Re: The departure of the hyper-enthusiasts
Posted: Dec 28, 2005 5:27 PM
I see Ford can't do sarcasm or irony any better than he can do "raving lunatic". Ah well, sad -- pathetic, really -- but, his problem, not mine. Let's still try to address some issues:
> If you say it's all
> a matter of syntax, I should just accept it.
I understamd that reading comes very, very hard to you, poor dear, but DO try harder, please. My first mention of syntax on this thread was in the phrase "almost all the syntax choices". See that little, innocuous word *ALMOST*, baby? It *modifies* the meaning of the following "all", asserting that there ARE one or more counterexamples. Here, I was discussing my preferences, rather than the nature of differences (syntax) vs otherwise; specific examples I gave in the same paragraph covered both syntax cases in which I preferred Ruby's choices (more rigid capitalization, dollar stropping for globals, "open classes" syntax of which more later) and non-just-syntax ones (the flexibility of blocks).
Other posters have argued that blocks are also just a syntax issue, but there ARE also non-just-syntax differences, e.g what code is allowed to rebind which variables. Admittedly, this isn't a big practical problem; to quote Ian Bicking, "Syntactically Ruby is better in this respect; Python's functions are not as convenient as Ruby's blocks, though they are mostly equivalent in functionality". Again, note the word MOSTLY; it IS important.
Just as when I use the same word in another post of mine to this thread: "the difference is mostly one of syntax sugar". Get it? MOSTLY, not ENTIRELY.
So, if from among your many favorite lies you might be so exceedingly courteous as to remove this particular idiocy, that I ever said that it's ALL (as opposed to MOSTLY0 a matter of syntax, that would be a big, bold step forward for you; why, a few thousand big steps like that, and the kind people in the white smocks might even start consider taking you off a few of your meds, and wouldn't that be swell?
> > This implies that "mere mention" means something
> > different for a method versus other attributes.
> I was wondering, could you clarify something: is it, or is
> it not syntax when you have to juxtapose parenthesis to
> call a function? On the one hand, you say it is, on the
Yep. Essentially, a statement such as "x = y" in Python always parses to "bind name 'x' to the same object to which 'y'" is now bound. In Ruby, it can parse to that OR to "call method y without arguments and bind name 'x' to the object that is the result of that call"; you cannot tell without looking more widely beyond that statement, in order to learn whether y is a method or a variable. Similarly, in Ruby you cannot know, without looking more widely, if 'x=y' or 'x=y()' mean the same thing or not; if y is both a local variable and the name of a method, then both syntax forms are correct, and mean different things -- if y is just a variable, the second form is incorrect -- if y is just a method, both forms are correct and mean the same thing.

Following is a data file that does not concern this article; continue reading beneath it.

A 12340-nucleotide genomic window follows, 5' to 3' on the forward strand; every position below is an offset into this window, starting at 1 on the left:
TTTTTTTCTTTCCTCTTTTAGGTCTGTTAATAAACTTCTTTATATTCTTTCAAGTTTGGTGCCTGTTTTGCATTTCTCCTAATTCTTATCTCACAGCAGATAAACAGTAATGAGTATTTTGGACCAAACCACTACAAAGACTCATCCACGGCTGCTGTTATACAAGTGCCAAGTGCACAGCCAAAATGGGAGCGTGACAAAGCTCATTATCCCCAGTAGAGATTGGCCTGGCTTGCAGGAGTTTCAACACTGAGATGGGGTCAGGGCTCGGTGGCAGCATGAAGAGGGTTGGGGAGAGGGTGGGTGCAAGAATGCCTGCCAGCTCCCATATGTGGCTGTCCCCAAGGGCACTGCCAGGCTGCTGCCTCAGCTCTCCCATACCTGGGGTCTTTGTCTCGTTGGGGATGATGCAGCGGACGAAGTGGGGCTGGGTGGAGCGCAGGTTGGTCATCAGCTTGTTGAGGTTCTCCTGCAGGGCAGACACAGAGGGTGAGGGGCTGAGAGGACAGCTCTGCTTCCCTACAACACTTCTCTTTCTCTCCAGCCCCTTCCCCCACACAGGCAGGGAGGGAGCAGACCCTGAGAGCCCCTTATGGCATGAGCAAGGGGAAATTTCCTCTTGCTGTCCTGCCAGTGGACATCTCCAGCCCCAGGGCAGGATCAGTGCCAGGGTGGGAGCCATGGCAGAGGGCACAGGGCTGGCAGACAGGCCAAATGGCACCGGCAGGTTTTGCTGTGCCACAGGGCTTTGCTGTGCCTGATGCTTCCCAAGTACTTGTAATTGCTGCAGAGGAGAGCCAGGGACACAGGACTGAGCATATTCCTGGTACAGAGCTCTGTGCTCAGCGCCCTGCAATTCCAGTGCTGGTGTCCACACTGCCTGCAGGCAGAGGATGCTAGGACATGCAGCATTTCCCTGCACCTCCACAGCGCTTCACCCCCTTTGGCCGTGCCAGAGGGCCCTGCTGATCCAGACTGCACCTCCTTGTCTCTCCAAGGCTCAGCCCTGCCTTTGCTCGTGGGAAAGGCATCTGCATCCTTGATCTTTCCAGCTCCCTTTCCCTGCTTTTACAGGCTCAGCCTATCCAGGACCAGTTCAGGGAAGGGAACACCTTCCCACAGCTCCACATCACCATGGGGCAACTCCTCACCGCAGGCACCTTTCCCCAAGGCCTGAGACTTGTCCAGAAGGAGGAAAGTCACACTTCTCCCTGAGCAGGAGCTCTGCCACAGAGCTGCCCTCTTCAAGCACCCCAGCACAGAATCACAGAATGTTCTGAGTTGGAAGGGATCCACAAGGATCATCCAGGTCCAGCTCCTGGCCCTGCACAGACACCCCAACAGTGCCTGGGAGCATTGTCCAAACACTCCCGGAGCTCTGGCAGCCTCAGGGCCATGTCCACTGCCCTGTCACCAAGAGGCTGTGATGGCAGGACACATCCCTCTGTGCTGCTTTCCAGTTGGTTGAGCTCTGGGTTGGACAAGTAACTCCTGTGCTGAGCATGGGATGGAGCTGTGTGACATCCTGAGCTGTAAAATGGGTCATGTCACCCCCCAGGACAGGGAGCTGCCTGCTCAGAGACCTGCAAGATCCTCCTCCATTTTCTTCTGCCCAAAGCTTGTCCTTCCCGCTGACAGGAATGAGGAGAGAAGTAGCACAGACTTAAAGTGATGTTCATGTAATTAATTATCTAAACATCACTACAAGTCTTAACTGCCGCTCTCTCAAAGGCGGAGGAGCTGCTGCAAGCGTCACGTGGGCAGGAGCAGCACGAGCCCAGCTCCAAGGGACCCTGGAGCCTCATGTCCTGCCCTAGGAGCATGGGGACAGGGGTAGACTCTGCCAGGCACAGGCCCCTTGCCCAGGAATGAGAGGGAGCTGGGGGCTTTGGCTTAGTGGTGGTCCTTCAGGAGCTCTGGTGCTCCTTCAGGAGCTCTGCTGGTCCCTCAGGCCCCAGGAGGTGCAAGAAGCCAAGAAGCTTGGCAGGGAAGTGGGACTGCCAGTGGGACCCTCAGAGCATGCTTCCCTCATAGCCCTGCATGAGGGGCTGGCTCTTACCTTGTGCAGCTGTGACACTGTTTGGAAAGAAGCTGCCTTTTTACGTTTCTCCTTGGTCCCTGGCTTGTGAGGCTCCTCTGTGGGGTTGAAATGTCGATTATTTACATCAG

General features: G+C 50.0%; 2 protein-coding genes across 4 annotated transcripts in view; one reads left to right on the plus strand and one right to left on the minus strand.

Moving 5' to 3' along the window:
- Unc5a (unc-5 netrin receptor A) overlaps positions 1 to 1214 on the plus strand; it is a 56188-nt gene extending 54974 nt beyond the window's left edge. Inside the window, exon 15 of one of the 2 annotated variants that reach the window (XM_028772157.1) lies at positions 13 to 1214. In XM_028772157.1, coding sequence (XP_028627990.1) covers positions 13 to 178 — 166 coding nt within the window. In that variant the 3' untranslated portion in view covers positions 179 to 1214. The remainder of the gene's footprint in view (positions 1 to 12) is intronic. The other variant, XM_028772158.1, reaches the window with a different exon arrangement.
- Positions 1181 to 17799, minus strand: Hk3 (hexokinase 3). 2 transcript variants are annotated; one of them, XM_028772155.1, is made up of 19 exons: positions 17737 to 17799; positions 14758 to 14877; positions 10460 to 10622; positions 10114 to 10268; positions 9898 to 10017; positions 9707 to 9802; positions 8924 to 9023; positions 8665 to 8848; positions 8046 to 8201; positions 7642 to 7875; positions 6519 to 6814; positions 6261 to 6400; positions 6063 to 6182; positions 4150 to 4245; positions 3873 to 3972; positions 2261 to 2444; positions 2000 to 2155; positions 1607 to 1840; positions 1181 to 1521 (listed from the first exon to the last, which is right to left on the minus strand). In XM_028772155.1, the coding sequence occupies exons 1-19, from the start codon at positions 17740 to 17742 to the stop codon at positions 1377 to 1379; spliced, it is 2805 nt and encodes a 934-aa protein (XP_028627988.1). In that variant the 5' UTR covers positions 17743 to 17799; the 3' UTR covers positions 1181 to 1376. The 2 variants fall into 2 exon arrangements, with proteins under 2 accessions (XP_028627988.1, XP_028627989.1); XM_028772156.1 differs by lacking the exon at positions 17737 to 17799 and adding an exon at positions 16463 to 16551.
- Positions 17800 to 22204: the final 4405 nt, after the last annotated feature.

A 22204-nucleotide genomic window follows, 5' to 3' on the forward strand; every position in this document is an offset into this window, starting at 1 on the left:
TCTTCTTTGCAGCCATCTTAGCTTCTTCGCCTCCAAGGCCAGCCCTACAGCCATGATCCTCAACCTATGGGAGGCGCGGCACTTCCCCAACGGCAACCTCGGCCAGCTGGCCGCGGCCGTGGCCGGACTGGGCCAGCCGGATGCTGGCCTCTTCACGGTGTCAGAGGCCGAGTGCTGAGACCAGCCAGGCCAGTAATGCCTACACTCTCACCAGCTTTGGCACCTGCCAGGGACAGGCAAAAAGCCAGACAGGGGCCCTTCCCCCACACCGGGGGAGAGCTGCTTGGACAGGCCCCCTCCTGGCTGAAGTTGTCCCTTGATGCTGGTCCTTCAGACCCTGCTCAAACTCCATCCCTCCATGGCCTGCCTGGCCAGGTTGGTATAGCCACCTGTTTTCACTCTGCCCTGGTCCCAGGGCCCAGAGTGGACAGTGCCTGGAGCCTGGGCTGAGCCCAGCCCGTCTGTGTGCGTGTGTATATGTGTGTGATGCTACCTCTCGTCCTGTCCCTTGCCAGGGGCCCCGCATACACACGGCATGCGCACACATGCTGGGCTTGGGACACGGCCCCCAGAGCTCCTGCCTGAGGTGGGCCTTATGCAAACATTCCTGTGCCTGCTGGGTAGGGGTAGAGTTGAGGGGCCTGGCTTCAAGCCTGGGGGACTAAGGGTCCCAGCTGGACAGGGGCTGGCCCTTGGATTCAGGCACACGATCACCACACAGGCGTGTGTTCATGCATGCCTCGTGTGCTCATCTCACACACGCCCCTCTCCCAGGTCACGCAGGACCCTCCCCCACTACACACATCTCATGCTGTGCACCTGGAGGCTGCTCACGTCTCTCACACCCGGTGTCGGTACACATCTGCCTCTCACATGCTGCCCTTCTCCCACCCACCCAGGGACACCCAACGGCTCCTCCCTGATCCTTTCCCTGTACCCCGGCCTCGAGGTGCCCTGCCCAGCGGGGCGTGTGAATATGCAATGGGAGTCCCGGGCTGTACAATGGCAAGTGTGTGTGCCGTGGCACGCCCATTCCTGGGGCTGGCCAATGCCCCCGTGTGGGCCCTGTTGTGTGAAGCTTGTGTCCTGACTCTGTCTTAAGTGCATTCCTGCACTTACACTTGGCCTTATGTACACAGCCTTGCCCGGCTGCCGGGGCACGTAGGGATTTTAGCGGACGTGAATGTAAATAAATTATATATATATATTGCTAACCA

> other, you say that Python looks at all the attributes the
> same, regardless of whether the attribute is a callable.
> If Ruby looks at them differently, is this only a matter
> of syntax. Just want to understand your view on it.
When syntax is context-sensitive (you need to look around more widely than just the local statement in order to parse something correctly), it can be handled by many tricks that may not _feel_ like they properly belong in a parser, because ordinary parsing techniques are best at handling context-free grammars, and often stumble on context sensitive constructs. A classic bad example is in good old humble C, where you cannot possibly tell "locally" (i.e., in a context-free way) whether 'x*y;' is to be parsed as "multiply value x by value y and ignore the result', or 'define y as a pointer to a value of type x'... it all depends on whether a 'typedef' for 'x' is in scope; a C compiler typically kludges around that by incrementally maintaining a symbol table during parsing and having the parser (indeed even the lexical scanner!) rely on that. Similarly, you could use an incrementally maintained symbol table to deal with Ruby grammar's context-sensitivity (and there may be other good approaches, such as compiling "lookup name y" to different operations/bytecodes depending on whether y is allowed to be either variable or method, must be a method, or must be a variable).